The seven-person government executive on Wednesday firmly rejected the SVP's popular initiative – which last year gathered enough signatures to put it to a referendum – and recommended that parliament do the same.
The initiative ‘Swiss law instead of foreign judges (initiative for self-determination)' calls for Switzerland to put Swiss law above international law and, if necessary, renegotiate or renounce international treaties it has signed, including the Convention on Human Rights.
According to the SVP, the ‘elites' consider international treaties to be more important than Swiss-made legislation.
“The people and the cantons have, for example, approved the unilateral management of immigration and the expulsion of foreign criminals, but politicians refuse to apply these decisions, invoking international law,” the party writes on its website.
Late last year the government decided not to fully implement an SVP-led anti-immigration initiative, approved by the public in a 2014 referendum, because it would contravene its free movement agreement with the EU.
The SVP also accused the government of heavily watering down a 2010 popular initiative to deport foreigners guilty of serious criminals by giving judges the right to make exceptions.
The self-determination initiative calls for decisions made by the Swiss people to be applied “without discussion and regardless of whether they please or do not please the ‘elites' of federal Bern,” says the SVP.
The “abandon of sovereignty to the benefit of the EU” should also be stopped, as would the “automatic” adoption of EU and international law.
“Economic success, investments and job security are based on freedom, independence and self-determination,” it concludes.
But the Swiss government vehemently disagrees.
In a strongly worded statement it said the initiative “threatens the stability and loyalty of Switzerland”.
The initiative would require Switzerland to renegotiate international treaties that are contrary to its constitution and, if necessary, renounce them. It would also demand that Switzerland flout its current obligations, it said, and put any future international treaties to a referendum.
This would weaken the stability of Switzerland and “undermine the security of law and predictability, which are important factors in the choice of establishing a business in Switzerland”.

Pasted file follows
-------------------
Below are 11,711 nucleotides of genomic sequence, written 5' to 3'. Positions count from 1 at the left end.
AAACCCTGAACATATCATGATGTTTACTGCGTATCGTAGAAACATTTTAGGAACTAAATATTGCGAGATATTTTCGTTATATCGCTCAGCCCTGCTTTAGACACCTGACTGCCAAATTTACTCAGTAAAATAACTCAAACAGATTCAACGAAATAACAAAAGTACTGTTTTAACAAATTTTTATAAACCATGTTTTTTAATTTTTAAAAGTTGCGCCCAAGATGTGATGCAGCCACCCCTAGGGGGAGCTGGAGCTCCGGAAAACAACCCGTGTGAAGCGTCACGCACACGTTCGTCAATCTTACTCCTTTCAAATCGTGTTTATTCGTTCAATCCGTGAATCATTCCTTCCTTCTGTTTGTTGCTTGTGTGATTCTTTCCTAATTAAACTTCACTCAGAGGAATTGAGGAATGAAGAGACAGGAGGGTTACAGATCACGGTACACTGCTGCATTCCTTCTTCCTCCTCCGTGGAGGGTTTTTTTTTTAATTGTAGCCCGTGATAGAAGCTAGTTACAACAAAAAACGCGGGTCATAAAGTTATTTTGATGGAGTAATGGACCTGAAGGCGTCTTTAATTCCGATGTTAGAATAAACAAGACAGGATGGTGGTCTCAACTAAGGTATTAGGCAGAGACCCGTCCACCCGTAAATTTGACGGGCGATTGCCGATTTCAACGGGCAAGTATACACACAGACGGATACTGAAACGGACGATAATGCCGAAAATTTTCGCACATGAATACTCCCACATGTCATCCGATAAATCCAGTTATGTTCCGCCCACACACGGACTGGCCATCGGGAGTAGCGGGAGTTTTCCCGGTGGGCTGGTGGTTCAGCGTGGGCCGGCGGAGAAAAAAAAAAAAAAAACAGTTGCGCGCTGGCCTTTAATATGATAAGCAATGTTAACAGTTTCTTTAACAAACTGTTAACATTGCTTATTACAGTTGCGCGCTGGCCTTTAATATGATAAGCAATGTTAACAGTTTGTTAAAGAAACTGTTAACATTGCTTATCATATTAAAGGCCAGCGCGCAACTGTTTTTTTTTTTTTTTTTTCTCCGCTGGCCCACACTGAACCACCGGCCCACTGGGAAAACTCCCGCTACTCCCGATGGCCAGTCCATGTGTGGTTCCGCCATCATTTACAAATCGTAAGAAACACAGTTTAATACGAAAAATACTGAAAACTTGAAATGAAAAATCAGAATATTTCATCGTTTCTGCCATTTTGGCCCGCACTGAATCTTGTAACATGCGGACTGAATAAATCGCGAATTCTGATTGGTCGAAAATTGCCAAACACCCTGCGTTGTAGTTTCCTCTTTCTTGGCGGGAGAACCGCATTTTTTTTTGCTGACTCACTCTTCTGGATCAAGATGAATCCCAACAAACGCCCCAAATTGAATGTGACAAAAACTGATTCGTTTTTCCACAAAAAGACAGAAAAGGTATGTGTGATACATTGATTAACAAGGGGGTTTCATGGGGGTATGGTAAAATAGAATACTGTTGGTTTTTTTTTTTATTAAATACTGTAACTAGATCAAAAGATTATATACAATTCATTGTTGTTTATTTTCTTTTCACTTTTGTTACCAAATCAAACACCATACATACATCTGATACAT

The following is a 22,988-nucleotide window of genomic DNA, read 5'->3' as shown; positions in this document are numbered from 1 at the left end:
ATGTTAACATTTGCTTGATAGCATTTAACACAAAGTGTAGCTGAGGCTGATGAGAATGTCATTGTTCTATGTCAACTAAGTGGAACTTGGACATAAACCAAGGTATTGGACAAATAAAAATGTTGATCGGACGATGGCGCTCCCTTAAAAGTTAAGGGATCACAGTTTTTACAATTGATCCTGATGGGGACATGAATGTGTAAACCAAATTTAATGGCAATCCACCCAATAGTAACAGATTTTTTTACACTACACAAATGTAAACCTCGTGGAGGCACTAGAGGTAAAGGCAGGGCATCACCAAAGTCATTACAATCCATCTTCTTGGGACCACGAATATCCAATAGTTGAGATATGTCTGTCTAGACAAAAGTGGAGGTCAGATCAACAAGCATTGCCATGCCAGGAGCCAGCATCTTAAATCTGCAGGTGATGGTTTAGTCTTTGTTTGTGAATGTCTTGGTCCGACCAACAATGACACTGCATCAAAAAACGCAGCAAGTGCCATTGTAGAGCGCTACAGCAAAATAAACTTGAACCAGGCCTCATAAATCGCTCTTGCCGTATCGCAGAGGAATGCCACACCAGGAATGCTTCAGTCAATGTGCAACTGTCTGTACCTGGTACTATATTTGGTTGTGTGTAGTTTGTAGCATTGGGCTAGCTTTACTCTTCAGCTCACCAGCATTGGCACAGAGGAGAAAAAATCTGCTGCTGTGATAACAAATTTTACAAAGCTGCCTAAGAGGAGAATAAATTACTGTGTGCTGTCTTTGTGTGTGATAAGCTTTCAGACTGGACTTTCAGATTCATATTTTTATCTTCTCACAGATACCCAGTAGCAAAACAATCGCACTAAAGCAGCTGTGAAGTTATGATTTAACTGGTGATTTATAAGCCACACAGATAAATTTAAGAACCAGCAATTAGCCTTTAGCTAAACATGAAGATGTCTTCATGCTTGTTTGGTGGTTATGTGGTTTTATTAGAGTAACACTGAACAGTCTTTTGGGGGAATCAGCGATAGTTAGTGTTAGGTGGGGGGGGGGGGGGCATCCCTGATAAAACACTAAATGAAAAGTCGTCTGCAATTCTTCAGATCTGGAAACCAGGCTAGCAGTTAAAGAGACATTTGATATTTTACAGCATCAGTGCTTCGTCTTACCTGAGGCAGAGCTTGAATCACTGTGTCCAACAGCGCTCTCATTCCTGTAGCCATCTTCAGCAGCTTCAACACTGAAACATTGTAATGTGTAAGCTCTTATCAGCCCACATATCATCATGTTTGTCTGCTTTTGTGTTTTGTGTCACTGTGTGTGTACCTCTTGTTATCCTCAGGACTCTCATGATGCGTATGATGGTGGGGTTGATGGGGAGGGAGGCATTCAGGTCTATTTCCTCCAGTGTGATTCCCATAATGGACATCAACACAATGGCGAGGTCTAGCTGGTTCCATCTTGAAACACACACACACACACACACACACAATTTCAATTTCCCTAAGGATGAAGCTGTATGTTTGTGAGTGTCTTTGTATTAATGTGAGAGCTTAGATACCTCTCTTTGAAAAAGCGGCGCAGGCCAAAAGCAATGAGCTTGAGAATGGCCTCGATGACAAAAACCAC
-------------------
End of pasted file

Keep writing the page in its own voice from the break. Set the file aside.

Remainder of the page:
The initiative “promises to clarify the relationship between domestic law and international law, but it can't keep this promise, because it presents many uncertainties and contradictions.”
Switzerland's international position would be weakened as it would be opening itself up to retaliation from other countries if it did not respect international treaties. Neither could it demand that other countries adhere to their obligations if Switzerland does not.
“Switzerland is a small country which has everything to gain by respecting its engagements written in international law,” said the government.
The country's adherence to the European Convention on Human Rights was of particular concern.
Speaking to the press, justice minister Simonetta Sommaruga said she was concerned that the people behind this initiative wanted to renounce the convention and have Switzerland define its own human rights.
“For Switzerland's image it's difficult to imagine that a country like ours, where human rights are so important, could end this accord one day.
“It's the most important way in which we can protect and guarantee the freedom of all Swiss citizens. So I think it's absurd to talk about ending it,” she said.
She also said the initiative would make Switzerland an unreliable partner in the eyes of the world.
“A Switzerland that wants to sign an agreement with another country but who says ‘maybe one day we won't want to do this, we'll maybe want to renegotiate but we don't know yet' is no longer a loyal partner.”
“Switzerland, where foreign relations are so important to the economy, needs stability, reliability, and this initiative goes against that.”
No date has yet been set for the referendum on the self-determination initiative.